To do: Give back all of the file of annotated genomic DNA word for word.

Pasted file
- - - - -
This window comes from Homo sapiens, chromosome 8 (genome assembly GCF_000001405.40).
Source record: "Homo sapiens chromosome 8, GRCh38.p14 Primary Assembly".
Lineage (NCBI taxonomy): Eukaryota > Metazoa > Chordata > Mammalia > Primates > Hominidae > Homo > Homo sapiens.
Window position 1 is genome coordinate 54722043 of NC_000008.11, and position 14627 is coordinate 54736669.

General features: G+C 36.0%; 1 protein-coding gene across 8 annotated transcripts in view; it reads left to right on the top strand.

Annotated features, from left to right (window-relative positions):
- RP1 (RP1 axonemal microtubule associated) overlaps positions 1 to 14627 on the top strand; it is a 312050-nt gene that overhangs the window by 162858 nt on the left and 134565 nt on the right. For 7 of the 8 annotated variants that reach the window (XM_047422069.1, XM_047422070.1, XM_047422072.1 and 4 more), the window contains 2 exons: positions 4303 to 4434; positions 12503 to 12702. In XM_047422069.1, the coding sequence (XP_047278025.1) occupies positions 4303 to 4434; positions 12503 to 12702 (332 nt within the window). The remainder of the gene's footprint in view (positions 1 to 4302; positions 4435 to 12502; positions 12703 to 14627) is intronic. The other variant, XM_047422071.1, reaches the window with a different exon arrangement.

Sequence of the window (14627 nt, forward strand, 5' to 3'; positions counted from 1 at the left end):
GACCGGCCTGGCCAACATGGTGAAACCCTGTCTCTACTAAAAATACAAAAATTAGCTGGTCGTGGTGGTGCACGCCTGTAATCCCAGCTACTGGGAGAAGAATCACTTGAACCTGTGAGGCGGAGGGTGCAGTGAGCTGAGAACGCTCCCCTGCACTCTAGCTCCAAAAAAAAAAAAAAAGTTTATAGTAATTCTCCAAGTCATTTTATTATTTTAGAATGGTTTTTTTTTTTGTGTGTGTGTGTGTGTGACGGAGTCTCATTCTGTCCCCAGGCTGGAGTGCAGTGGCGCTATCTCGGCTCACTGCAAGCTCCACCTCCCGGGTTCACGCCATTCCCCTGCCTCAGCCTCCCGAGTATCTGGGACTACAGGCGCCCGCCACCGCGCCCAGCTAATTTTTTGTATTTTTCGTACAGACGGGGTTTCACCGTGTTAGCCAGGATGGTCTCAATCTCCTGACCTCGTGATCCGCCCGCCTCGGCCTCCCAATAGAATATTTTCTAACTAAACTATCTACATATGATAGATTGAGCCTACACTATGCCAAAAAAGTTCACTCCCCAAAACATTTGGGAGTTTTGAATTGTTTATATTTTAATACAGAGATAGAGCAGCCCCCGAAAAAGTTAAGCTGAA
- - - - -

This window comes from Homo sapiens, chromosome 8 (genome assembly GCF_000001405.40).
Source record: "Homo sapiens chromosome 8, GRCh38.p14 Primary Assembly".
Lineage (NCBI taxonomy): Eukaryota > Metazoa > Chordata > Mammalia > Primates > Hominidae > Homo > Homo sapiens.
Window position 1 is genome coordinate 54722043 of NC_000008.11, and position 14627 is coordinate 54736669.

General features: G+C 36.0%; 1 protein-coding gene across 8 annotated transcripts in view; it reads left to right on the top strand.

Annotated features, from left to right (window-relative positions):
- RP1 (RP1 axonemal microtubule associated) overlaps positions 1 to 14627 on the top strand; it is a 312050-nt gene that overhangs the window by 162858 nt on the left and 134565 nt on the right. For 7 of the 8 annotated variants that reach the window (XM_047422069.1, XM_047422070.1, XM_047422072.1 and 4 more), the window contains 2 exons: positions 4303 to 4434; positions 12503 to 12702. In XM_047422069.1, the coding sequence (XP_047278025.1) occupies positions 4303 to 4434; positions 12503 to 12702 (332 nt within the window). The remainder of the gene's footprint in view (positions 1 to 4302; positions 4435 to 12502; positions 12703 to 14627) is intronic. The other variant, XM_047422071.1, reaches the window with a different exon arrangement.

Sequence of the window (14627 nt, forward strand, 5' to 3'; positions counted from 1 at the left end):
GACCGGCCTGGCCAACATGGTGAAACCCTGTCTCTACTAAAAATACAAAAATTAGCTGGTCGTGGTGGTGCACGCCTGTAATCCCAGCTACTGGGAGAAGAATCACTTGAACCTGTGAGGCGGAGGGTGCAGTGAGCTGAGAACGCTCCCCTGCACTCTAGCTCCAAAAAAAAAAAAAAAGTTTATAGTAATTCTCCAAGTCATTTTATTATTTTAGAATGGTTTTTTTTTTTGTGTGTGTGTGTGTGTGACGGAGTCTCATTCTGTCCCCAGGCTGGAGTGCAGTGGCGCTATCTCGGCTCACTGCAAGCTCCACCTCCCGGGTTCACGCCATTCCCCTGCCTCAGCCTCCCGAGTATCTGGGACTACAGGCGCCCGCCACCGCGCCCAGCTAATTTTTTGTATTTTTCGTACAGACGGGGTTTCACCGTGTTAGCCAGGATGGTCTCAATCTCCTGACCTCGTGATCCGCCCGCCTCGGCCTCCCAATAGAATATTTTCTAACTAAACTATCTACATATGATAGATTGAGCCTACACTATGCCAAAAAAGTTCACTCCCCAAAACATTTGGGAGTTTTGAATTGTTTATATTTTAATACAGAGATAGAGCAGCCCCCGAAAAAGTTAAGCTGAA